Henry and his slaves stop at a plantation in the Piedmont, where Henry has cause to worry about Minnie.
As they traveled farther west, they took to the road, where they saw the occasional cart, and more rarely, a carriage. The fields were rough with broken corn and cotton plants, but they were empty. “Where are the people?” Henry asked Zeke.
“Harvest over. Everyone indoors. Resting up for plowing.” Zeke looked over the field and remarked, “Massa, the dirt. It’s red! Look at that. Never saw anything like it.”
Henry leaned over the side of the wagon and stared at the red-orange soil beneath the wagon’s wheels. It was heavy and wet, like clay. He said to Zeke, “Can we grow cotton in that?”
“When we stop, I want to look at it.”
“Why can’t we stop now?” Henry asked.
Zeke laughed. “Pretty moving just fine right now. When she move, we move. Don’t want to give her any reason to stop.”
When they stopped, Henry asked Zeke, “What’s wrong with Pretty?”
Zeke considered. Henry, who had been servile behind the dry goods counter, recognized Zeke’s look: he had seen it in his father’s face, and on the faces of the Meyers, father and son. It was the look of a tactful servitor who wanted to save a customer from making a fool of himself.
Henry said, “Did I make a mistake in buying her?”
Zeke said, “I wouldn’t put it that way, Massa.”
“Put it any way you think best.”
Zeke said, “Pretty’s a cotton mule. Small. Low-slung. Bred to pull a cotton wagon from the field to the gin. Now, all your mules are strong in the shoulder and they can pull a burden. But she’s not used to pulling a wagon down the road all day, and she tires, and that’s one reason she balks.”
“Should I sell her, and buy another mule?”
“No, we can use her, come harvest. But you want a plow mule, a dray mule, to pull a plow all day long. Plow mule’s taller and bigger and even stronger in the shoulder. Bred to plow or pull a cart.”
“Where can I find one?”
“Once we get where we’re going, we can stop in town and look for a plow mule. Tom and I can help you. We’ll find you a good strong plow mule with an even temper.”
“What should we do with Pretty until then?”
“Coax her along.” Zeke said, “Massa, I want to look at this red dirt.” He scooped up a handful of the soil and rolled it in his palm. He asked Henry, “Is the dirt red on your place?”
“I think so.”
“Massa, have you been here? Seen it?”
“No, I bought it without seeing it. We’ll all see it for the first time when we get there.”
Zeke said, “If it’s like this, it should be fine. It’s loam, good for growing. Just happens to be red.”
When the lowlands gave way to the Piedmont, the plantations got smaller, and the houses got plainer. In this part of Georgia, a prosperous planter had twenty slaves, a thousand acres, and a two-story house with four rooms on each floor. After they’d been on the road for nearly a week, they stopped at a plantation like that. The owner was a widower named Henderson, whose youngest brother lived with him and acted as his overseer. The place lacked a wifely touch. The rooms were dusty and unswept, and dinner was served by a sullen slave cook. It was the meanest meal Henry had eaten on a plantation, cowpeas flavored with bacon and cornpone alongside.
The Hendersons cared little for their food, but they liked their whiskey, which they made on the place. Henry took a sip, and coughed as the liquor burned his throat. He sipped from his glass, to be polite, as his fellows at the table downed one glass after another.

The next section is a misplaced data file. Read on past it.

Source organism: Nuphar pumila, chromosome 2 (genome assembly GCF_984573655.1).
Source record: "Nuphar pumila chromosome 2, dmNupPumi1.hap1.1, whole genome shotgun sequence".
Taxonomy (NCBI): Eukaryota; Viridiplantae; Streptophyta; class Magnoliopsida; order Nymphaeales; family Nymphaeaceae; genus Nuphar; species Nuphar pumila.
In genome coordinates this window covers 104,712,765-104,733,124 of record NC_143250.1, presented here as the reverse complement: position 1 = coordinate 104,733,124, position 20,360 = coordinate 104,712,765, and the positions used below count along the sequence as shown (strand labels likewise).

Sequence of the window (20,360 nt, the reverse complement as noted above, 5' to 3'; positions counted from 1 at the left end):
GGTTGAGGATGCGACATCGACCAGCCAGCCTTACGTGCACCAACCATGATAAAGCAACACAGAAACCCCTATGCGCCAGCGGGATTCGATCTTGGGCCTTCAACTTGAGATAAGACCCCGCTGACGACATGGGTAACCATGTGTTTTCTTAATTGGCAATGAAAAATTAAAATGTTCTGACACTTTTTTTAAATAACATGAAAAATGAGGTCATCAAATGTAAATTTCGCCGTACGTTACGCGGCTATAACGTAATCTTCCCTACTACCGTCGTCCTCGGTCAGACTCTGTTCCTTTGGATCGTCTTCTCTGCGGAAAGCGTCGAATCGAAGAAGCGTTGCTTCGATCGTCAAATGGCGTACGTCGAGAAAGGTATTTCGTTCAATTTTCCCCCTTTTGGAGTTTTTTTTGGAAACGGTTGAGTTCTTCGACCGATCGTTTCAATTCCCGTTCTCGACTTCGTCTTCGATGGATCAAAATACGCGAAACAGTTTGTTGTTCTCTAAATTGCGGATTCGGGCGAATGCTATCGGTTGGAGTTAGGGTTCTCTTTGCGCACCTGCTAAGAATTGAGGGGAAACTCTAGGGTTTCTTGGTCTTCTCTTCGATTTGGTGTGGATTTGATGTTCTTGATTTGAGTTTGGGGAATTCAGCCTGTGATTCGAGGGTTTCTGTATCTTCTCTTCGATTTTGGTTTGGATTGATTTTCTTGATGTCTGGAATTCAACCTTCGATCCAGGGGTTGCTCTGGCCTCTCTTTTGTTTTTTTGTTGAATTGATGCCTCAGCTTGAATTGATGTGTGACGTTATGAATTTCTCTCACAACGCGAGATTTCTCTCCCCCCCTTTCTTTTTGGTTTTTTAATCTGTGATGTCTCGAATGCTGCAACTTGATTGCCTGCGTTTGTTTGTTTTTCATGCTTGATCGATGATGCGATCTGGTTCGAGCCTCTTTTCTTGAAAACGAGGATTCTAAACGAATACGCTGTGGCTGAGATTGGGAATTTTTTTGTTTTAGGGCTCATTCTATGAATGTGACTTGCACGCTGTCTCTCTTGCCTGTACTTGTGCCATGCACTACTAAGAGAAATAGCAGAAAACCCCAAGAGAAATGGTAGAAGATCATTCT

The widower said, “You don’t drink much.”
“You ain’t one of those folks who believes in temperance, I hope.”
“No, sir.” In Germany and in Savannah, Henry was surrounded by people who drank a glass of wine on the holidays and the Sabbath. Henry himself didn’t mind a little brandy, if someone offered it. But he had never known men who drank whiskey as though it were easier to drink than water. He saw why Mordecai Mannheim approved of his sober habits. To use his mother’s dialect word, the one that Jews always used with contempt, these men were shickers, drunks.
Minnie helped the cook clear away the dishes, and the widower eyed Minnie as she walked back to the kitchen. He said to Henry, “I never saw a grown gal so tiny. Is she tiny all over? Under her petticoat, too?”
It took Henry a moment to realize what the man was asking. He said curtly, “That’s none of my business.”
The man said, “Maybe it ain’t now, but you’ll feel different on a lonely night on the place. Until you marry a proper gal, a nigger woman ought to do.”
No wonder Minnie’s eyes were still wide with fear around him. As her master, he could take her in pleasure or take her in violence. As his slave, she could not refuse him.
Icily, Henry told his host, “I wouldn’t take kindly to anyone interfering with one of my people.”
Startled, his host said, “Your property? Wouldn’t think of it.”
He worried for Minnie. After dinner, he asked the cook, “Where are my people staying?”
“In one of them cabins. The one just outside the kitchen.”
The cabins were little houses made of logs roughly thrown together. He went into the one the cook had pointed to, and felt the cold air coming in through the chinks in the walls. The dirt floor was bare. For bedding, his people had spread the blankets over it. They would not be warm enough. “Zeke? Could you come outside?”
On the steps, Zeke asked, “What is it, Massa?”
“Will Minnie be all right here?”
“Think so, Massa.”
“I don’t like these folks much. I don’t want anyone bothering her.”
Zeke dropped his eyes. Henry was learning to read embarrassment on a face too dark to show a blush. “What’s the matter, Zeke?”
“Shouldn’t be bothering a gal that belongs to you.”
Oh, Lord. Blushing, Henry said, “She’s my servant, and at home, we always treated our servants with kindness. Not like that. Never like that.”
Zeke said nothing.
Henry shook his head. “Look after Minnie, and keep her safe.”
Zeke looked up. “I’ll do that, Massa.”